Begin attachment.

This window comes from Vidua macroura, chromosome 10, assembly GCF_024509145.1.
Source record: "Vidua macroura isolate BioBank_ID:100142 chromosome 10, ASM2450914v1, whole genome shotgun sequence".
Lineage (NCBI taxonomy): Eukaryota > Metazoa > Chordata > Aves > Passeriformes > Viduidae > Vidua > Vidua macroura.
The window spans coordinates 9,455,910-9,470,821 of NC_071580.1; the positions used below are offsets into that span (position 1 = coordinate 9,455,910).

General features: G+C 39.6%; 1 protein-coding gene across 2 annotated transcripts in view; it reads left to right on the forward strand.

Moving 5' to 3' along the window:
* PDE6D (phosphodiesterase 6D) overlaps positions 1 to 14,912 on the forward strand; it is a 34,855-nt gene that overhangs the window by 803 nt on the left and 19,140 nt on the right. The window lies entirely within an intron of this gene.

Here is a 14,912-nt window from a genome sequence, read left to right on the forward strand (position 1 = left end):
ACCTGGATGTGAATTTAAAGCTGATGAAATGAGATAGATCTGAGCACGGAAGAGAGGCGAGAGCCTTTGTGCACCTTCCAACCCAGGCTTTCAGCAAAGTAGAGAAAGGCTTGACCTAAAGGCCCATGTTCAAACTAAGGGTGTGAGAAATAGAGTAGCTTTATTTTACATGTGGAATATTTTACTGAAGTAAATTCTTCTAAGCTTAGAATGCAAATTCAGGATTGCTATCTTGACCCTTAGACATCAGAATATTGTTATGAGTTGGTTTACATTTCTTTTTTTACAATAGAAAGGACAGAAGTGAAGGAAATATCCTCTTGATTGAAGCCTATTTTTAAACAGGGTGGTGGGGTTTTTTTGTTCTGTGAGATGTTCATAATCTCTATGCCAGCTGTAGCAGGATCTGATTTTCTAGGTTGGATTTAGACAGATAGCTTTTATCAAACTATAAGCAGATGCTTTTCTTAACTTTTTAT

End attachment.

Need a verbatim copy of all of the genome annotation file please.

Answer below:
This window comes from Vidua macroura, chromosome 10, assembly GCF_024509145.1.
Source record: "Vidua macroura isolate BioBank_ID:100142 chromosome 10, ASM2450914v1, whole genome shotgun sequence".
Lineage (NCBI taxonomy): Eukaryota > Metazoa > Chordata > Aves > Passeriformes > Viduidae > Vidua > Vidua macroura.
The window spans coordinates 9,455,910-9,470,821 of NC_071580.1; the positions used below are offsets into that span (position 1 = coordinate 9,455,910).

General features: G+C 39.6%; 1 protein-coding gene across 2 annotated transcripts in view; it reads left to right on the forward strand.

Moving 5' to 3' along the window:
* PDE6D (phosphodiesterase 6D) overlaps positions 1 to 14,912 on the forward strand; it is a 34,855-nt gene that overhangs the window by 803 nt on the left and 19,140 nt on the right. The window lies entirely within an intron of this gene.

Here is a 14,912-nt window from a genome sequence, read left to right on the forward strand (position 1 = left end):
ACCTGGATGTGAATTTAAAGCTGATGAAATGAGATAGATCTGAGCACGGAAGAGAGGCGAGAGCCTTTGTGCACCTTCCAACCCAGGCTTTCAGCAAAGTAGAGAAAGGCTTGACCTAAAGGCCCATGTTCAAACTAAGGGTGTGAGAAATAGAGTAGCTTTATTTTACATGTGGAATATTTTACTGAAGTAAATTCTTCTAAGCTTAGAATGCAAATTCAGGATTGCTATCTTGACCCTTAGACATCAGAATATTGTTATGAGTTGGTTTACATTTCTTTTTTTACAATAGAAAGGACAGAAGTGAAGGAAATATCCTCTTGATTGAAGCCTATTTTTAAACAGGGTGGTGGGGTTTTTTTGTTCTGTGAGATGTTCATAATCTCTATGCCAGCTGTAGCAGGATCTGATTTTCTAGGTTGGATTTAGACAGATAGCTTTTATCAAACTATAAGCAGATGCTTTTCTTAACTTTTTAT